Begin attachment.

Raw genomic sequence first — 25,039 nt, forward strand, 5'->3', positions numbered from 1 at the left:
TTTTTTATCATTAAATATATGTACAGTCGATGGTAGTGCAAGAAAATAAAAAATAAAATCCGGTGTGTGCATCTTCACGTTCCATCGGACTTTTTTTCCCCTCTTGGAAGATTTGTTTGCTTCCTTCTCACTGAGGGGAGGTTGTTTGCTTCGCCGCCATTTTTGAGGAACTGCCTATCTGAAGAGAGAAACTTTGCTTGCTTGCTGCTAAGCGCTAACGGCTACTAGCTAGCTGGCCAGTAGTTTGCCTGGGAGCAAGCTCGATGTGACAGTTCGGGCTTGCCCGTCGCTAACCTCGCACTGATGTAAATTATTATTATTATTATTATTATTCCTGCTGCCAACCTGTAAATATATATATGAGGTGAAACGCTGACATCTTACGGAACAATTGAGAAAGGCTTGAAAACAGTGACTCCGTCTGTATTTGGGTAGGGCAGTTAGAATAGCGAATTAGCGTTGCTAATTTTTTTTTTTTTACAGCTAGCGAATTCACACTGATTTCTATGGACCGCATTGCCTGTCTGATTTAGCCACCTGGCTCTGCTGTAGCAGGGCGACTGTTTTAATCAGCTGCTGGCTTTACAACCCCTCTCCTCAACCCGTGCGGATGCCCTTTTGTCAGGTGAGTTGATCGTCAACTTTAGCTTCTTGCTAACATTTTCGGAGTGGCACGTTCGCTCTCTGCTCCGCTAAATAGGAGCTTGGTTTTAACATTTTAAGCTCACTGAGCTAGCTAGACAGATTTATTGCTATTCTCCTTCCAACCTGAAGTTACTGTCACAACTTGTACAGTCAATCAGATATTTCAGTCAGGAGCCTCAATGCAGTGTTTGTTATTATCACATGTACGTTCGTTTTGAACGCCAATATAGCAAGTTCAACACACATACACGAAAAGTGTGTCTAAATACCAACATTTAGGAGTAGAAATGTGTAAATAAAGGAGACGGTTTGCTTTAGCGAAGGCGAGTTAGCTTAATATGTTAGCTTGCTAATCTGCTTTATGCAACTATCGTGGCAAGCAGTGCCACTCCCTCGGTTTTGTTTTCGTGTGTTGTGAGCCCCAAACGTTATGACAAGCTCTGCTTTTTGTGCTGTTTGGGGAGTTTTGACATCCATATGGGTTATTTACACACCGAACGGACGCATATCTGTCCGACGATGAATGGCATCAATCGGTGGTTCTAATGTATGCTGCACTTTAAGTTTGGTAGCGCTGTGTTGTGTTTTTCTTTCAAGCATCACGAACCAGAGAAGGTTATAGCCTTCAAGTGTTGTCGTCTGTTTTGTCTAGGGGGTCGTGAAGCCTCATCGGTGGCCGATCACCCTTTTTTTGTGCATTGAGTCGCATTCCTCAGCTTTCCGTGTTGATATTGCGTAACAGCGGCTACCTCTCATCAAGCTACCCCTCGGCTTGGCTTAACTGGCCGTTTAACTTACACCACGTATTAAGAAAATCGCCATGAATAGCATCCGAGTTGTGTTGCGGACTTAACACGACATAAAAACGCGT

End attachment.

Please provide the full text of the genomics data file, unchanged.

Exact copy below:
Raw genomic sequence first — 25,039 nt, forward strand, 5'->3', positions numbered from 1 at the left:
TTTTTTATCATTAAATATATGTACAGTCGATGGTAGTGCAAGAAAATAAAAAATAAAATCCGGTGTGTGCATCTTCACGTTCCATCGGACTTTTTTTCCCCTCTTGGAAGATTTGTTTGCTTCCTTCTCACTGAGGGGAGGTTGTTTGCTTCGCCGCCATTTTTGAGGAACTGCCTATCTGAAGAGAGAAACTTTGCTTGCTTGCTGCTAAGCGCTAACGGCTACTAGCTAGCTGGCCAGTAGTTTGCCTGGGAGCAAGCTCGATGTGACAGTTCGGGCTTGCCCGTCGCTAACCTCGCACTGATGTAAATTATTATTATTATTATTATTATTCCTGCTGCCAACCTGTAAATATATATATGAGGTGAAACGCTGACATCTTACGGAACAATTGAGAAAGGCTTGAAAACAGTGACTCCGTCTGTATTTGGGTAGGGCAGTTAGAATAGCGAATTAGCGTTGCTAATTTTTTTTTTTTTACAGCTAGCGAATTCACACTGATTTCTATGGACCGCATTGCCTGTCTGATTTAGCCACCTGGCTCTGCTGTAGCAGGGCGACTGTTTTAATCAGCTGCTGGCTTTACAACCCCTCTCCTCAACCCGTGCGGATGCCCTTTTGTCAGGTGAGTTGATCGTCAACTTTAGCTTCTTGCTAACATTTTCGGAGTGGCACGTTCGCTCTCTGCTCCGCTAAATAGGAGCTTGGTTTTAACATTTTAAGCTCACTGAGCTAGCTAGACAGATTTATTGCTATTCTCCTTCCAACCTGAAGTTACTGTCACAACTTGTACAGTCAATCAGATATTTCAGTCAGGAGCCTCAATGCAGTGTTTGTTATTATCACATGTACGTTCGTTTTGAACGCCAATATAGCAAGTTCAACACACATACACGAAAAGTGTGTCTAAATACCAACATTTAGGAGTAGAAATGTGTAAATAAAGGAGACGGTTTGCTTTAGCGAAGGCGAGTTAGCTTAATATGTTAGCTTGCTAATCTGCTTTATGCAACTATCGTGGCAAGCAGTGCCACTCCCTCGGTTTTGTTTTCGTGTGTTGTGAGCCCCAAACGTTATGACAAGCTCTGCTTTTTGTGCTGTTTGGGGAGTTTTGACATCCATATGGGTTATTTACACACCGAACGGACGCATATCTGTCCGACGATGAATGGCATCAATCGGTGGTTCTAATGTATGCTGCACTTTAAGTTTGGTAGCGCTGTGTTGTGTTTTTCTTTCAAGCATCACGAACCAGAGAAGGTTATAGCCTTCAAGTGTTGTCGTCTGTTTTGTCTAGGGGGTCGTGAAGCCTCATCGGTGGCCGATCACCCTTTTTTTGTGCATTGAGTCGCATTCCTCAGCTTTCCGTGTTGATATTGCGTAACAGCGGCTACCTCTCATCAAGCTACCCCTCGGCTTGGCTTAACTGGCCGTTTAACTTACACCACGTATTAAGAAAATCGCCATGAATAGCATCCGAGTTGTGTTGCGGACTTAACACGACATAAAAACGCGT